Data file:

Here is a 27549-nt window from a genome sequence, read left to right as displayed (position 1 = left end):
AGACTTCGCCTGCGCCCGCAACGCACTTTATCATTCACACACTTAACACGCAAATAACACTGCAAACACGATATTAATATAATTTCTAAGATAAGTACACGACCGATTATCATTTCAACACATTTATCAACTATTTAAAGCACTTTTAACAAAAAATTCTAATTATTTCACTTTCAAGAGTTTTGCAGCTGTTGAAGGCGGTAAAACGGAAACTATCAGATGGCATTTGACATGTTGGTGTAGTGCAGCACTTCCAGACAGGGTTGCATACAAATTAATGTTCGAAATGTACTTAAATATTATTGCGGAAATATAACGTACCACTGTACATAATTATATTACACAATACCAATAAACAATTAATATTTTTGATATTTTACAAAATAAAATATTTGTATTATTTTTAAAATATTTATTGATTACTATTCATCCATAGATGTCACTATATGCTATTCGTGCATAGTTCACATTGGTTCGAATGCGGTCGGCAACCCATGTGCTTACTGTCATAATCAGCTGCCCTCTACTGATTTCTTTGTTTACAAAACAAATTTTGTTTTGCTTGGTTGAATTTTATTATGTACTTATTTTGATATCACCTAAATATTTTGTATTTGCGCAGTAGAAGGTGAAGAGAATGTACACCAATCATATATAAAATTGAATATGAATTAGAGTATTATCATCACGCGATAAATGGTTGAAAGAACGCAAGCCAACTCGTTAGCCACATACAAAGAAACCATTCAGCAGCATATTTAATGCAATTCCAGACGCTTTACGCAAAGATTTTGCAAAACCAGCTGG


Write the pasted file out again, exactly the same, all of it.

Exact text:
Here is a 27549-nt window from a genome sequence, read left to right as displayed (position 1 = left end):
AGACTTCGCCTGCGCCCGCAACGCACTTTATCATTCACACACTTAACACGCAAATAACACTGCAAACACGATATTAATATAATTTCTAAGATAAGTACACGACCGATTATCATTTCAACACATTTATCAACTATTTAAAGCACTTTTAACAAAAAATTCTAATTATTTCACTTTCAAGAGTTTTGCAGCTGTTGAAGGCGGTAAAACGGAAACTATCAGATGGCATTTGACATGTTGGTGTAGTGCAGCACTTCCAGACAGGGTTGCATACAAATTAATGTTCGAAATGTACTTAAATATTATTGCGGAAATATAACGTACCACTGTACATAATTATATTACACAATACCAATAAACAATTAATATTTTTGATATTTTACAAAATAAAATATTTGTATTATTTTTAAAATATTTATTGATTACTATTCATCCATAGATGTCACTATATGCTATTCGTGCATAGTTCACATTGGTTCGAATGCGGTCGGCAACCCATGTGCTTACTGTCATAATCAGCTGCCCTCTACTGATTTCTTTGTTTACAAAACAAATTTTGTTTTGCTTGGTTGAATTTTATTATGTACTTATTTTGATATCACCTAAATATTTTGTATTTGCGCAGTAGAAGGTGAAGAGAATGTACACCAATCATATATAAAATTGAATATGAATTAGAGTATTATCATCACGCGATAAATGGTTGAAAGAACGCAAGCCAACTCGTTAGCCACATACAAAGAAACCATTCAGCAGCATATTTAATGCAATTCCAGACGCTTTACGCAAAGATTTTGCAAAACCAGCTGG